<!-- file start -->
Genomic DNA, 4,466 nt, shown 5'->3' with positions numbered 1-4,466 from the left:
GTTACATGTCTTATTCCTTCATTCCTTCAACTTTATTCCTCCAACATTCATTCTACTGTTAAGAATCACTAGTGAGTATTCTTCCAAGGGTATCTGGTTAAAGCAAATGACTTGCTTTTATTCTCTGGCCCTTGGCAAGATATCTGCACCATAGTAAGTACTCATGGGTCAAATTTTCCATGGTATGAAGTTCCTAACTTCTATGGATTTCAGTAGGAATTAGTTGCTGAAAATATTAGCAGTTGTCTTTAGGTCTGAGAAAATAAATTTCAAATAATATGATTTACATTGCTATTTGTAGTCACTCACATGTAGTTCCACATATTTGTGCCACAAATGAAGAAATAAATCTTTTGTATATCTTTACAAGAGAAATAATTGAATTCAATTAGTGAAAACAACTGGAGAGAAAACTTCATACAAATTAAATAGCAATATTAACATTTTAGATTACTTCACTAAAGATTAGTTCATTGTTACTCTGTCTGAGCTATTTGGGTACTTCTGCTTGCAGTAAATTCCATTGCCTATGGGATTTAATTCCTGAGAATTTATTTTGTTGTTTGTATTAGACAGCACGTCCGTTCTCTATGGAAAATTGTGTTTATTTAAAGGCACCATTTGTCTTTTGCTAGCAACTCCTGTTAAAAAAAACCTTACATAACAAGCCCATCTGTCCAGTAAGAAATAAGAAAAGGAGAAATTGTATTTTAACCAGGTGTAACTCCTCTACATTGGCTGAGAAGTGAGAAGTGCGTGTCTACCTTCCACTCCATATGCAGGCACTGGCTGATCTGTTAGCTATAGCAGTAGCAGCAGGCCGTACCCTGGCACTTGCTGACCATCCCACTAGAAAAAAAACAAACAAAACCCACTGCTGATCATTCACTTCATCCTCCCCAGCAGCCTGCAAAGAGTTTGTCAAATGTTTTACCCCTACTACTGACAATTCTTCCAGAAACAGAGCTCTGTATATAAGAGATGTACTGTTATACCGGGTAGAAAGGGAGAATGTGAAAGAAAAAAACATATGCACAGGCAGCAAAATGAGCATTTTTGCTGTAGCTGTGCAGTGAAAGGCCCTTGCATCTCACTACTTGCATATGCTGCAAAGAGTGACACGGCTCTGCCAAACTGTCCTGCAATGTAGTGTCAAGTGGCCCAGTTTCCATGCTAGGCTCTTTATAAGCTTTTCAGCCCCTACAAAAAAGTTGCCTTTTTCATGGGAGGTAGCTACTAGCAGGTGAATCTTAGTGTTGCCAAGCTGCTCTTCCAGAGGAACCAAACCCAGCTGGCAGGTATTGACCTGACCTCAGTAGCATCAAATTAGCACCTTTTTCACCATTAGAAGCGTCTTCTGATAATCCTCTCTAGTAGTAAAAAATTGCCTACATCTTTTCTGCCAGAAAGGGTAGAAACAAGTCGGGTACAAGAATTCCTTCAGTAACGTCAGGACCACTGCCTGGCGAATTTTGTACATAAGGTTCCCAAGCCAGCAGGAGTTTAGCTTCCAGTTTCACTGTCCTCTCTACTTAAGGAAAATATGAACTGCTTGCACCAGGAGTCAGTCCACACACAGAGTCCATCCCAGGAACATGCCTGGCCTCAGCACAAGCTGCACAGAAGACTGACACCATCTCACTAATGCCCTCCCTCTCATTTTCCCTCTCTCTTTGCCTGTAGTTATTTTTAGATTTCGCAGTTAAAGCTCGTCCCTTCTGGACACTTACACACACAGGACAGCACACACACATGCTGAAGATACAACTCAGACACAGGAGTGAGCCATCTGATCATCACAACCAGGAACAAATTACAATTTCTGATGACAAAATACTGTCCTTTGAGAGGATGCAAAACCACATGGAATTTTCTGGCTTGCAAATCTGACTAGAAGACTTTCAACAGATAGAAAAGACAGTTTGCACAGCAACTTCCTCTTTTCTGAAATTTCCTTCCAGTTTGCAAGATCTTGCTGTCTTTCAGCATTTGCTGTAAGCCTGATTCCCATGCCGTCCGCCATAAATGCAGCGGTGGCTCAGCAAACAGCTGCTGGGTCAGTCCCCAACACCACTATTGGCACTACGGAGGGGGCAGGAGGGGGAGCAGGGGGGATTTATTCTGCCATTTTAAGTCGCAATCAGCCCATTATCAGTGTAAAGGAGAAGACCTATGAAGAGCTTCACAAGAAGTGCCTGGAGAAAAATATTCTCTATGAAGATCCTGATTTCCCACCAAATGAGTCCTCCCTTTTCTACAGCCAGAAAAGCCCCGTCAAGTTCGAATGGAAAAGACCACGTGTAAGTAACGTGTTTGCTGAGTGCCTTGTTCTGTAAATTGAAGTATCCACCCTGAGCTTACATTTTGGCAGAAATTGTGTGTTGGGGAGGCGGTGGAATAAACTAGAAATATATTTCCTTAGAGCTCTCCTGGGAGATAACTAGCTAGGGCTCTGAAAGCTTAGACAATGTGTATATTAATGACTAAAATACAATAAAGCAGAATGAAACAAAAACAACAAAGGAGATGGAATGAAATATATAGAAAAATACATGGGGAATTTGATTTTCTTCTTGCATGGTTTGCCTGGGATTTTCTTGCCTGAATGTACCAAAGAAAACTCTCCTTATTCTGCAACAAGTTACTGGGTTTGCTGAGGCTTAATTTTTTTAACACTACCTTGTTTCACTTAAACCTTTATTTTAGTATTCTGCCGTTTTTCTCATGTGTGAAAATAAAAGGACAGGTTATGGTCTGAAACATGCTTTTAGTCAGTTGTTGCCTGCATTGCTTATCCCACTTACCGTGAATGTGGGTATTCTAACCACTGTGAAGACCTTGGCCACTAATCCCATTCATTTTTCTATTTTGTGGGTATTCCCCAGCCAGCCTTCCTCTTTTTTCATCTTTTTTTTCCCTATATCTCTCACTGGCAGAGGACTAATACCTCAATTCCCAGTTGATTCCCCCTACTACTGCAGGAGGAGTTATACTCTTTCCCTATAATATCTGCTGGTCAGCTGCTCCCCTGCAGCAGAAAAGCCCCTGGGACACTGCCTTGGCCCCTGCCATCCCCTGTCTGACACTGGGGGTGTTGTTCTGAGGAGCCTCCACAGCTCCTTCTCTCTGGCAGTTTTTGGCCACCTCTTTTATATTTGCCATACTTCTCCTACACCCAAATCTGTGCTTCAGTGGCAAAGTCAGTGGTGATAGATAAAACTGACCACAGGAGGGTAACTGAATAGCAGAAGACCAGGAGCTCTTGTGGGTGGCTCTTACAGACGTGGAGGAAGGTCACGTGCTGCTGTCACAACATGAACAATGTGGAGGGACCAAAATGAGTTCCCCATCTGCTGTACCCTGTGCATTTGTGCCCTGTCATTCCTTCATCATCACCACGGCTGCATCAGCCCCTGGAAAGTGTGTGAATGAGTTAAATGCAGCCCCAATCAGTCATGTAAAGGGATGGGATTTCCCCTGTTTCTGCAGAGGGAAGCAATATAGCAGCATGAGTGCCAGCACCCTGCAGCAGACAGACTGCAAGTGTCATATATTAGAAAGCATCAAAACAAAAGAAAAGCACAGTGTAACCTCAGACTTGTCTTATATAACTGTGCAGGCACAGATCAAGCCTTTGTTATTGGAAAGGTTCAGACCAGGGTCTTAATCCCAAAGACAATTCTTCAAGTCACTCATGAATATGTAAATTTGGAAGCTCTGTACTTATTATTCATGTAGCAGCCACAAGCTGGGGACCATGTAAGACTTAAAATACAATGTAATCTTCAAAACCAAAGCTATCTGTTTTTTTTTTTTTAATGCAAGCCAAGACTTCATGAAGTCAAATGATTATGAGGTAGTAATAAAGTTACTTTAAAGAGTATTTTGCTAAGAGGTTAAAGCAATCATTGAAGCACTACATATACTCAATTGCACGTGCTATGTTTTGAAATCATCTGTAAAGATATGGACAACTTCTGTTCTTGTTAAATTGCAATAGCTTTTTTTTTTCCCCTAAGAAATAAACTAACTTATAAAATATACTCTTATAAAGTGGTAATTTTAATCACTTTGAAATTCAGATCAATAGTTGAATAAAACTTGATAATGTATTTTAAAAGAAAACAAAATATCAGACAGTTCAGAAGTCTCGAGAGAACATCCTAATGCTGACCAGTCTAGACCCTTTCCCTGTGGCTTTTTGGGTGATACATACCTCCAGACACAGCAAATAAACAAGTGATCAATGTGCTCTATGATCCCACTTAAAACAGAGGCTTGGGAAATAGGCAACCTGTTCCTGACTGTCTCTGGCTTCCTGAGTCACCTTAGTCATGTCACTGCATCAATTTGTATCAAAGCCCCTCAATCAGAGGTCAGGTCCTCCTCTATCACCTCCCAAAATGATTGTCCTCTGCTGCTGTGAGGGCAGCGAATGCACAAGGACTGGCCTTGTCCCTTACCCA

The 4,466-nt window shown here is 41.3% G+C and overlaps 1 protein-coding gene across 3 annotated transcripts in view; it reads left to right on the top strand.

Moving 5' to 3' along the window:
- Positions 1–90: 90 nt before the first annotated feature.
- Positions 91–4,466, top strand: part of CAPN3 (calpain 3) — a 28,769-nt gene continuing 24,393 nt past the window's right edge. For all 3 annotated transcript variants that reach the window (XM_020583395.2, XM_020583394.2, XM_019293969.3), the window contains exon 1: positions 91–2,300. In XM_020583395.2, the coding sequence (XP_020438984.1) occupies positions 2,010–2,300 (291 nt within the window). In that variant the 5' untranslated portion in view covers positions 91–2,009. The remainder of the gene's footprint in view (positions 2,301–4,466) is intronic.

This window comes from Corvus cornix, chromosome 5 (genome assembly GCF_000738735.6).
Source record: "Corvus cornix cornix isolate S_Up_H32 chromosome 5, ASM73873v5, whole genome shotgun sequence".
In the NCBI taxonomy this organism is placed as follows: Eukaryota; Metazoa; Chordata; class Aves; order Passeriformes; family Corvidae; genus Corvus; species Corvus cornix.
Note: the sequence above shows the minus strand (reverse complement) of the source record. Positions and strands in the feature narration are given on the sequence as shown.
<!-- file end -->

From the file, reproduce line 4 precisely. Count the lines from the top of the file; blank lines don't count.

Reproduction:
Moving 5' to 3' along the window: